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In other words, RethinkDNS has two primary modes, DNS and Firewall. The DNS mode routes all DNS traffic generated by apps to one of two DNS over HTTPS resolvers (Cloudflare and RethinkDNS). The Firewall mode lets the user deny internet-access to entire applications based on events like screen-on / screen-off, app-foreground / app-background, connected to unmetered-connection / metered-connection / always; or based on play-store defined categories like Social, Games, Utility, Productivity; or additionally, based on user-defined blacklists.
The firewall doesn’t really care about the connections per se rather what’s making those connections. This is different from the traditional firewalls but in-line with Little Snitch, LuLu, Glasswire and others.
Currently, per app connection mapping is implemented by capturing
tcp connections managed by
outline-go-tun2socks-layer (written in golang) and asking ConnectivityService for the owner, an API available only on Android 10 or higher.
/proc/net/udp) is read on-demand to track per-app connections like NetGuard or OpenSnitch do on Android 9 and lower versions. Tracking
tcp connections like this works fine whilst tracking
A network monitor is a per-app report-card of sorts on when connections were made, how many were made, and to where. Tracking TCP has turned out to be so far straight-forward. DNS packets are trickier to track, and so a rough heuristic is used for now, which may not hold good in all cases.
Almost all of the network related code, including DNS over HTTPS split tunnel, is a very minimal fork of the excellent Jigsaw-Code/outline-go-tun2socks written in golang. A majority of work is on the UI with other parts remaining same as on Jigsaw-Code/Intra, and so the implementation underneath is pretty much the same. A split-tunnel traps requests sent to the VPN’s DNS endpoint and relays it to a DNS over HTTPS endpoint of the user’s choosing and logs the end-to-end latency, time, the request query and its answer.
A malware and ad-blocking DNS over HTTPS resolver at
https://free.bravedns.com/dns-query (deployed to 200+ locations world-wide) is the default DNS endpoint on the app, though the user is free to change that. A configurable DNS resolver that lets users add or remove blacklists and whitelists, add rewrites, analyse DNS requests is launching late October, 2020. Right now, a free-to-use DNS over HTTPS endpoint with custom blocklists can be setup here: bravedns.com/configure.
RethinkDNS is not an anonymity tool: It helps users tackle unabated censorship and surveillance but doesn’t lay claim to protecting a user’s identity at all times, if ever.
RethinkDNS doesn’t aim to be a feature-rich traditional firewall: It is more in-line with Little Snitch than IP tables, say.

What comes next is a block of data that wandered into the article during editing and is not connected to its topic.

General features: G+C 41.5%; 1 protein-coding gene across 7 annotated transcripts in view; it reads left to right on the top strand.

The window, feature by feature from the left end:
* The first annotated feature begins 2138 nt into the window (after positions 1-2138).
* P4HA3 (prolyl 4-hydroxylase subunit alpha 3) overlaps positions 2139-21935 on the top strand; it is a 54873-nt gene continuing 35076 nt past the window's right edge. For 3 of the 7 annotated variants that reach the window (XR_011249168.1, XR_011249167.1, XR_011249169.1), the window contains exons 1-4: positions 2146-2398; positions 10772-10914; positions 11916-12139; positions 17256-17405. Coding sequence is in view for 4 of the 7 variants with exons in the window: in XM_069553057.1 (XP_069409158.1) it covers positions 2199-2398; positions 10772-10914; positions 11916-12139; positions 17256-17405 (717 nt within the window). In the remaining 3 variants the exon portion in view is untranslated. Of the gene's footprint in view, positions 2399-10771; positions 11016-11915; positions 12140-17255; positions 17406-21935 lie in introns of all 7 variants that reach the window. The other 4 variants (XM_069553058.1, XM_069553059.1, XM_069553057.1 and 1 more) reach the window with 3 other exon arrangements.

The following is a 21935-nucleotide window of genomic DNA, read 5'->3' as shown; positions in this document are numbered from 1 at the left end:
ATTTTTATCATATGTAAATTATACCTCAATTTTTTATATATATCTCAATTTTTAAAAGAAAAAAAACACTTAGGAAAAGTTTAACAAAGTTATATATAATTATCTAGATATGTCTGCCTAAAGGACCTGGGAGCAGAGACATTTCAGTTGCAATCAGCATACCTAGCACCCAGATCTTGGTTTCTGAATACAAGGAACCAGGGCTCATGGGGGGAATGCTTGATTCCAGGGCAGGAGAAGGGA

RethinkDNS is not an anti-virus: RethinkDNS may stop users from phishing attacks, malware, scareware websites through its DNS-based blocklists, but it doesn’t actively mitigate threats or even look for them or act on them, otherwise.
To turn Android devices into user-agents: Something that users can control as they please without requiring root-access. A big part of this, for an always-on, always-connected devices, is capturing network traffic and reporting it in a way that makes sense to the end-users who can then take a series of actions to limit their exposure but not necessarily eliminate it. Take DNS for example-- for most if not all connections, apps send out a DNS request first, and by tracking just those one can glean a lot of intelligence about what’s happening with the phone and which app’s responsible.
To deliver the promise of open-internet for all: With the inevitable ESNI standardization and the imminent adoption of DNS over HTTPS and DNS over TLS across operating systems, we’re that much closer to an open internet. Of course, Deep Packet Inspection remains a credible threat that can’t be mitigated with this, but it is one example of delivering maximum impact (circumvents internet censorship in most countries) with minimal effort (not requiring a use of a VPN or IPFS, for example). RethinkDNS would continue to make these technologies accessible in the most simplest way possible, especially the ones that get 90% of the way there with 10% effort.
We aren’t there yet, may never will be but these are some tenets for the project for the foreseeable future.
Internet censorship (sometimes ISP-enforced and often times government-enforced), unabated dragnet surveillance (by pretty much every company and app) stirred us upon this path. The three of us university classmates, Mohammed, Murtaza, Santhosh got together in late 2019 in the sleepy town of Coimbatore, India to do something about it. Our main gripe was there were all these wonderful tools that people could use but couldn’t, either due to cost or due to inability to grok Computer-specific jargon. A lot has happened since we started and a lot has changed but our focus has always been on Android and its 2B+ unsuspecting users. The current idea is a year old, and has been in the works for about 4 months now, with the pandemic derailing a bit of progress, and a bit of snafu with abandoning our previous version in favour of the current fork, which we aren’t proud of yet, but it is a start. All’s good now that we’ve won a grant from the Mozilla Builders MVP program to go ahead and build this thing that we wanted to... do so faster... and not simply sleep our way through the execution. I hope you’re excited but not as much as us that you quit your jobs for this like we did.